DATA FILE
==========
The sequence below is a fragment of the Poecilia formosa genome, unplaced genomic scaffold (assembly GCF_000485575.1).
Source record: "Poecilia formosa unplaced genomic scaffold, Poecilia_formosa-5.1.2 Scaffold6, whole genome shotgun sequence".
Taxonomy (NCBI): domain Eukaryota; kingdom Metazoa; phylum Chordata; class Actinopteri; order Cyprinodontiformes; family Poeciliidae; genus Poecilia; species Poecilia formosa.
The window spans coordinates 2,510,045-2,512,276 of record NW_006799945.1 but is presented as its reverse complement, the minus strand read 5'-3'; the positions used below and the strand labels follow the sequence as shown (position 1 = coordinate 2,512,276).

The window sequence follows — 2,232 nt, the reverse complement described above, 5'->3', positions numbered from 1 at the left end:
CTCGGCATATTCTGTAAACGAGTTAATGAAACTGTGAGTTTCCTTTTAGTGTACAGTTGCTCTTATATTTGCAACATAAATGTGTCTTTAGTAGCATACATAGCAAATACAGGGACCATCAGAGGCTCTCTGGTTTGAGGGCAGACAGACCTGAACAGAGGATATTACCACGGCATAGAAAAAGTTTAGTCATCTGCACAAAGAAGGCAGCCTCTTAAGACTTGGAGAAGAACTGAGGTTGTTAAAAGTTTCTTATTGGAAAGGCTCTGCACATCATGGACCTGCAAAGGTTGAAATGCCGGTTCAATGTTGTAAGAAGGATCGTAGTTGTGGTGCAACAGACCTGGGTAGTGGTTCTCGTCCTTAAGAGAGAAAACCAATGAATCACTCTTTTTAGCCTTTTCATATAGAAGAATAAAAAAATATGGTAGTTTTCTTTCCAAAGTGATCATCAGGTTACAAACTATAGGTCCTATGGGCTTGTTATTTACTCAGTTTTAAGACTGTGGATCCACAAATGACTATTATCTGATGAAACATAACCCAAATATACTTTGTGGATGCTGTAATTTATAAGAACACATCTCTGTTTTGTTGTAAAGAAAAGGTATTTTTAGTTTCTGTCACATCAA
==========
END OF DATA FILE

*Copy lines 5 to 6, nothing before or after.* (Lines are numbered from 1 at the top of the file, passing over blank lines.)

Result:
The window sequence follows — 2,232 nt, the reverse complement described above, 5'->3', positions numbered from 1 at the left end:
CTCGGCATATTCTGTAAACGAGTTAATGAAACTGTGAGTTTCCTTTTAGTGTACAGTTGCTCTTATATTTGCAACATAAATGTGTCTTTAGTAGCATACATAGCAAATACAGGGACCATCAGAGGCTCTCTGGTTTGAGGGCAGACAGACCTGAACAGAGGATATTACCACGGCATAGAAAAAGTTTAGTCATCTGCACAAAGAAGGCAGCCTCTTAAGACTTGGAGAAGAACTGAGGTTGTTAAAAGTTTCTTATTGGAAAGGCTCTGCACATCATGGACCTGCAAAGGTTGAAATGCCGGTTCAATGTTGTAAGAAGGATCGTAGTTGTGGTGCAACAGACCTGGGTAGTGGTTCTCGTCCTTAAGAGAGAAAACCAATGAATCACTCTTTTTAGCCTTTTCATATAGAAGAATAAAAAAATATGGTAGTTTTCTTTCCAAAGTGATCATCAGGTTACAAACTATAGGTCCTATGGGCTTGTTATTTACTCAGTTTTAAGACTGTGGATCCACAAATGACTATTATCTGATGAAACATAACCCAAATATACTTTGTGGATGCTGTAATTTATAAGAACACATCTCTGTTTTGTTGTAAAGAAAAGGTATTTTTAGTTTCTGTCACATCAA